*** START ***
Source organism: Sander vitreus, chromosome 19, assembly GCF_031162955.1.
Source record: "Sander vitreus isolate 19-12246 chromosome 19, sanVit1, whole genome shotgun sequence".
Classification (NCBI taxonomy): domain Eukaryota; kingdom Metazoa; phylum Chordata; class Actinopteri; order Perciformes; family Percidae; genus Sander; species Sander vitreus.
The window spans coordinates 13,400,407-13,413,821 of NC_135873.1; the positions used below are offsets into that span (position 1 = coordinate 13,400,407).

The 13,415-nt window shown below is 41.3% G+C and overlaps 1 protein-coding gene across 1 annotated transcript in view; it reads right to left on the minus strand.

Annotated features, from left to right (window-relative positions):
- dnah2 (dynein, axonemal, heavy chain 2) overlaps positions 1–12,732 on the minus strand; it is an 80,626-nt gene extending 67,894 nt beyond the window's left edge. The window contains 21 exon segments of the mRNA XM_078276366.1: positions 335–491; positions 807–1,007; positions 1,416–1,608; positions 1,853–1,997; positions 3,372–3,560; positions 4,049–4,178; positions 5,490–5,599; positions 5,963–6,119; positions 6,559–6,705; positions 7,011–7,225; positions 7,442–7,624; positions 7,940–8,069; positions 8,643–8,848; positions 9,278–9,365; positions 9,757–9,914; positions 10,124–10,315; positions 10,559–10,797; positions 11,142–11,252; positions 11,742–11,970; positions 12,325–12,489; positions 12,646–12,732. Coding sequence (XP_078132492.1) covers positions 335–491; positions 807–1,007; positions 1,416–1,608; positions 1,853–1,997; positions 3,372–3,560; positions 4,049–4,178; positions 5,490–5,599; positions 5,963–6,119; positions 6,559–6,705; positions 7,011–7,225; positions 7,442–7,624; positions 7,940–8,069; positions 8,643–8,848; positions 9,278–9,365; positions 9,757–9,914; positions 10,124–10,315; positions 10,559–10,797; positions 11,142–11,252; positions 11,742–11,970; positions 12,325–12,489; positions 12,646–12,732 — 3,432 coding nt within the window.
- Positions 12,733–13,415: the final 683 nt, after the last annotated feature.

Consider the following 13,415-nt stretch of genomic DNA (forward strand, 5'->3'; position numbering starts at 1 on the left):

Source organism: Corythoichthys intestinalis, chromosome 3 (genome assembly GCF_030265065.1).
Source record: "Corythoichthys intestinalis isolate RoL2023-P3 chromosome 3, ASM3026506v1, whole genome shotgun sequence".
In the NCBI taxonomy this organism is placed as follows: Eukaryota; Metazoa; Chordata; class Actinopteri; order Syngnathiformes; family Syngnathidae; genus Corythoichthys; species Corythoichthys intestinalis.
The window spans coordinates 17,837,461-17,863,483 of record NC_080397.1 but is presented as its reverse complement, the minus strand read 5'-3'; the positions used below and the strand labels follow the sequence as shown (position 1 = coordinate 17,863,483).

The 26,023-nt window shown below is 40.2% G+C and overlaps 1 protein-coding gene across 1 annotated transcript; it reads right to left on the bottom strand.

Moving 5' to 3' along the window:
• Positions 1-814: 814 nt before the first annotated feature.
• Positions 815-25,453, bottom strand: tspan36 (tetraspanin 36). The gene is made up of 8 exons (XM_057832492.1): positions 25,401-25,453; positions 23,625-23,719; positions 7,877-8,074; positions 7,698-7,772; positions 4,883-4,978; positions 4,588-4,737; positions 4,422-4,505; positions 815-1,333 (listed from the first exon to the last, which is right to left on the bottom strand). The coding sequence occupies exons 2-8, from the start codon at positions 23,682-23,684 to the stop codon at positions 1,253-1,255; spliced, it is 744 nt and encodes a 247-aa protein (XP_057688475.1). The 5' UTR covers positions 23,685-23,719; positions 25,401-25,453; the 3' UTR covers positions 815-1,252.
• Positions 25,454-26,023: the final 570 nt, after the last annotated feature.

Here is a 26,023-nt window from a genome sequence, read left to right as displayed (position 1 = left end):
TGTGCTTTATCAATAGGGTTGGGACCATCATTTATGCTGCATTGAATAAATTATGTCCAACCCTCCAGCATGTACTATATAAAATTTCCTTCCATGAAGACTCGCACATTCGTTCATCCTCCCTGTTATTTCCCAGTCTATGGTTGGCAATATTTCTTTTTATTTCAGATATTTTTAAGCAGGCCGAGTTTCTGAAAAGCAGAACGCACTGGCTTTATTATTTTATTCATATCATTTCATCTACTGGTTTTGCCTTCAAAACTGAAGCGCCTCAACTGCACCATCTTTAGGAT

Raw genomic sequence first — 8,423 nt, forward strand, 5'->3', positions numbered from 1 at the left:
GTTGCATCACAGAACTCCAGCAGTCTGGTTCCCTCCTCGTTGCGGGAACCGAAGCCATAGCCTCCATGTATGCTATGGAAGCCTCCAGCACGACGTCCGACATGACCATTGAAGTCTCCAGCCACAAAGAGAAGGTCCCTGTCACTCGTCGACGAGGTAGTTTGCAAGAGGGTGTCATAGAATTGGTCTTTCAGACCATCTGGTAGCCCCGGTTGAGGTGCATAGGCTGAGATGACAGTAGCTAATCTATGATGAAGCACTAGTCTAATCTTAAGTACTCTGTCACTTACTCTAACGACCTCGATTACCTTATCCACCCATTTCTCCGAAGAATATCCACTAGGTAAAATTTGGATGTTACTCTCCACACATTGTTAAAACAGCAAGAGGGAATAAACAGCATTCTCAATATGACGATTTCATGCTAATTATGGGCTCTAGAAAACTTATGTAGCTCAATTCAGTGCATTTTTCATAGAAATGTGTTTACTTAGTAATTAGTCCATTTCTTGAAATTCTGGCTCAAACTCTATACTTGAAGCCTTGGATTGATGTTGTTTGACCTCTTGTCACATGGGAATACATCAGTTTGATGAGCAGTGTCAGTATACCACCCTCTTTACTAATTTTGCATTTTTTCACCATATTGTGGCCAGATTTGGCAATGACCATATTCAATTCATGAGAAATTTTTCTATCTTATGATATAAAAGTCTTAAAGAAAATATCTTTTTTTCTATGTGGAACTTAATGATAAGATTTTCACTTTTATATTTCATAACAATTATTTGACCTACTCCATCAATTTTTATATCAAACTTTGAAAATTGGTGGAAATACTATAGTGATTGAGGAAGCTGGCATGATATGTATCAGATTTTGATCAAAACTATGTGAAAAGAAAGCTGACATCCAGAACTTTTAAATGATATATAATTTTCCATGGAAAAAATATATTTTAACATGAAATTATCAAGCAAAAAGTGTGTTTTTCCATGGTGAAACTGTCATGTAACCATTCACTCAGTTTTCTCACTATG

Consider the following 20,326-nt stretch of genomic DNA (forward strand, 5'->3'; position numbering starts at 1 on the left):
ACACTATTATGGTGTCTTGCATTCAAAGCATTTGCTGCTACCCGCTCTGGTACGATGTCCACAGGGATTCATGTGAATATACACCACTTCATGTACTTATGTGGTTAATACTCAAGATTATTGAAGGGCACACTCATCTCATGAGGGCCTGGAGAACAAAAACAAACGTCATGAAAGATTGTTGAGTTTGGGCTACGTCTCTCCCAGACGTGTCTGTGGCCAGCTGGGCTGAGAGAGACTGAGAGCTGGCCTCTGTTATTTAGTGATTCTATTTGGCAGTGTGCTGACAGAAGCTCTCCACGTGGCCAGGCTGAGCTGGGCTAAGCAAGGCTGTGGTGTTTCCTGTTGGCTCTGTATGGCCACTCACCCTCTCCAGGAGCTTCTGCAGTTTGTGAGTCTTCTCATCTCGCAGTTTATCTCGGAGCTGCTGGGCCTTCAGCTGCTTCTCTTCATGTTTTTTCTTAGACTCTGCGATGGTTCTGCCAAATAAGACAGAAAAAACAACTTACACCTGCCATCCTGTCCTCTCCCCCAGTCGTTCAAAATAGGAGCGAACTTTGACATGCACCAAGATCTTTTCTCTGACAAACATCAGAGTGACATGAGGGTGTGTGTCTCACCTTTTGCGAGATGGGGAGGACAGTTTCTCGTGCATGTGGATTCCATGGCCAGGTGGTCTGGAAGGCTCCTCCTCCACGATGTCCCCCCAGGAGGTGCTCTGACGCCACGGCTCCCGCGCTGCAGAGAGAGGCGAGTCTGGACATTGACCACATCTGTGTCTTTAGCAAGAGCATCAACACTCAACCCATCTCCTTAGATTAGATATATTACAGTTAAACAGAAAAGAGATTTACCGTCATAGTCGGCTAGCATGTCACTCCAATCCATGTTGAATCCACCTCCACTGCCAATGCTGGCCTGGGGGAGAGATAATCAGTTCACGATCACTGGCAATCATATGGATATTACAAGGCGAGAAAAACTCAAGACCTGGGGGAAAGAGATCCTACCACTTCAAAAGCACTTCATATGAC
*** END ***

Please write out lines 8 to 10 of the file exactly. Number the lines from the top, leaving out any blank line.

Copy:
- Positions 12,733–13,415: the final 683 nt, after the last annotated feature.

Consider the following 13,415-nt stretch of genomic DNA (forward strand, 5'->3'; position numbering starts at 1 on the left):

Source organism: Corythoichthys intestinalis, chromosome 3 (genome assembly GCF_030265065.1).